What’s most interesting here is that for the first time, the proportion coming from overseas is threatening to overtake the value of domestic rights. It’s also worth noting two things at this point:
1) The PL TV deals exclude mobile and online content, another clear immediate opportunity for FSG to focus on
2) The EU is currently hearing a benchmark case from pub landlady Karen Murphy that threatens the nature of all current TV deals. No-one yet knows the real impact if Mrs Murphy wins the case.
For the season just gone 2010/11, Liverpool’s revenue’s will almost certainly decline due to the absence of Champions League football. The amount of decline will be decided by how much cannot be offset by an increase in Commercial, although bonus payments from sponsors and facility costs are also likely to decrease.
For the upcoming season 2011/12 season and the start of UFFP, revenues could return to 2008/09 and 2009/10 levels thanks to the new PL TV deal but due to lack of CL once more, it’s unlikely that there will a return to 20% year on year increases as seen in recent times.
For much more on how Liverpool could increase revenues please see the Swiss Ramble article.
Liverpool’s “Relevant Expenses” for UFFP
With revenues unlikely to increase for the first year of UFFP it becomes critical for the club to cut relevant expenses to reduce the risk of breaching “acceptable deviation”. John Henry has talked on a number of occasions about “bad contracts” and the poor value/depth of the squad for the size of the wage bill we have. Both Swiss Ramble and AndersRed show how the Liverpool compares unfavourably with our top 6 competitors, not least the seemingly rampant wage inflation of recent years. Our latest wages to turnover ratio is the highest it’s ever been at 62%, edging toward the UEFA “red flag” level of 70%. Our aspiration should be to become a lot leaner like Spurs who have a similar cost of squad with arguably better depth but with only 60% of the wage bill.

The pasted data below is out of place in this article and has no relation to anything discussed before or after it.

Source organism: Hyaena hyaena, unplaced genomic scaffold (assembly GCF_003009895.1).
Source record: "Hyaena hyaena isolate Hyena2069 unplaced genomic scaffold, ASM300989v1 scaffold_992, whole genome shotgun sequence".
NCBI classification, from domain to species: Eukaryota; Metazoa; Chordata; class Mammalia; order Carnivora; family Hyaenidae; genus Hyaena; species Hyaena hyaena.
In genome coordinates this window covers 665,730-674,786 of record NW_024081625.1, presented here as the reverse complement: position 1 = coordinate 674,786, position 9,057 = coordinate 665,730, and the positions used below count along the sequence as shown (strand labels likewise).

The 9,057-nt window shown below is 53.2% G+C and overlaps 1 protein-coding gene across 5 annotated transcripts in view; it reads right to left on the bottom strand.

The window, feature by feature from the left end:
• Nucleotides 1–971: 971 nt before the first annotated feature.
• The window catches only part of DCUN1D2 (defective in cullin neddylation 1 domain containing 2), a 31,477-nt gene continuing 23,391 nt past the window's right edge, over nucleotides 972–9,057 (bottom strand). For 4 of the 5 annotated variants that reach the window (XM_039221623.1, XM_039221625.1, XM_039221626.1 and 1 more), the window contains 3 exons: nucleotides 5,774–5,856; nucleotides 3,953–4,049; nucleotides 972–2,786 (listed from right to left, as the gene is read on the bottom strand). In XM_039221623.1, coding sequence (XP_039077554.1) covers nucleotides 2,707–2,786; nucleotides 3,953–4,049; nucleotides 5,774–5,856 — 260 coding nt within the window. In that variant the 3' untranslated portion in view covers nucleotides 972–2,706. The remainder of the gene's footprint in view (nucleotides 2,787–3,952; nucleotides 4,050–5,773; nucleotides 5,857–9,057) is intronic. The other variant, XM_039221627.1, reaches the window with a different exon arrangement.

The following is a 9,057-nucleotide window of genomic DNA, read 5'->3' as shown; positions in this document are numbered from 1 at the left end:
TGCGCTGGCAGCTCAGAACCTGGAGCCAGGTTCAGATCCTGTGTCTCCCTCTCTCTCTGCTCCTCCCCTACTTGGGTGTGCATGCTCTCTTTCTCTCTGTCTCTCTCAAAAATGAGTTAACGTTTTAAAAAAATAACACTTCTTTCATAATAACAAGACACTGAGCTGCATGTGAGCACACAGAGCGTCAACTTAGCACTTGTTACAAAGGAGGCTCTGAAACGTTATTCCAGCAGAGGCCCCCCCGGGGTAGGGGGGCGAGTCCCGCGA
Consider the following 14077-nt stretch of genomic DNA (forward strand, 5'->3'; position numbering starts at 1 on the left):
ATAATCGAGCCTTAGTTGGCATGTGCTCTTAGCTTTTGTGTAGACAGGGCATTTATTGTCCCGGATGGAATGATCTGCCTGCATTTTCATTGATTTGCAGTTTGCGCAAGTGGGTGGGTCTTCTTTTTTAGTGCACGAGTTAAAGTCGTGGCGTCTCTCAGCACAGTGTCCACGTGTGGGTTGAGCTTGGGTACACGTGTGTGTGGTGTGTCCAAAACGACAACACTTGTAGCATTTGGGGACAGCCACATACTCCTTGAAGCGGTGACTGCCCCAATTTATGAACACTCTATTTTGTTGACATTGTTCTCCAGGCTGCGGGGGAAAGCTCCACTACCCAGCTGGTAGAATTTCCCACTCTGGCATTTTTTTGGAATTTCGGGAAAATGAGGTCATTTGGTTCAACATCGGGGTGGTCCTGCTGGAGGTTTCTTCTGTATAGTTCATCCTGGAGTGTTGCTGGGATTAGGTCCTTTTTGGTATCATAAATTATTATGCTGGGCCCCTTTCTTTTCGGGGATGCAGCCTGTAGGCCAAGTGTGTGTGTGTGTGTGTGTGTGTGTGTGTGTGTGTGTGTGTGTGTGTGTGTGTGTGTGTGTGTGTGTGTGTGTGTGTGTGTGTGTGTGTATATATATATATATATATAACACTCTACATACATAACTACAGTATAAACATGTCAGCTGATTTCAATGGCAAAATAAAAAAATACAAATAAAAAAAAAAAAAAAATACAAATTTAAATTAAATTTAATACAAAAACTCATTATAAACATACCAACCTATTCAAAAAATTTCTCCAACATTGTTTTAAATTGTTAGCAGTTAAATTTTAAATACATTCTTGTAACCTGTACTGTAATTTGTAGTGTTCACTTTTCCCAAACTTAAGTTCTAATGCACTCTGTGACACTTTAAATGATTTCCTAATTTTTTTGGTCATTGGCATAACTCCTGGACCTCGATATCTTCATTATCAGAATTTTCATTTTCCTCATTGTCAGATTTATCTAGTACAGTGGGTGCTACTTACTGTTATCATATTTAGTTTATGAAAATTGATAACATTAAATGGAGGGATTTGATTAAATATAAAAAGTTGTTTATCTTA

An aside here is that the leanness of the Spurs wage bill is no surprise given the acumen of Daniel Levy and the amount of players traded during the Damien Comolli era, hopefully Liverpool will benefit in the same way over the coming years. [PT: Spurs may have more wage issues now that they have participated in the Champions League, from which players expect reward. Having attained a new level of success, their players are in fresh demand, and it may take pay rises to keep them happy. That said, Spurs have a good recent record of selling and reinvesting the money. But looking at when the wage data dates back to, they were still not a ‘Champions League club’]
The notion of “bad contracts” got me thinking, is there any way we can try to demonstrate what this means? At Hewlett Packard, where I work as a data analyst, we define new measures all the time to identify and track what is important to us. My idea was to create 2 new measures and plot them to see if this could be used as a way of identifying “bad contracts”. In both cases, “Long Term” means 5 years:
1) Long Term Contract Commitment (LTCC)
A simple measure based on information that is in the public domain.
LTCC = Number of Full Contract Years remaining x Estimated Basic Annual Salary
For some players this is readily available e.g. everyone knows that Joe Cole is on £90k a week. For some, particularly the recent contract renewals and new signings under FSG, it is not made public at all (something that I do welcome) and estimates have been made.
2) Long Term Player Value (LTPV)
Elements of this measure are subjective. The primary elements are a players AGE and QUALITY (the subjective part)
Age has been scored as follows: under 23 (5), 24-25 (4), 26-27 (3), 28-29 (2), Over 30 (1). Goalkeepers receive a bonus point due to their longevity
“First Team Quality Estimate” has been assessed as follows:
- World Class (acknowledged world class level performer) = 5
- Top International Class = 4 (not every international will be rated as this. It’s more for the “best” players from the “top” countries)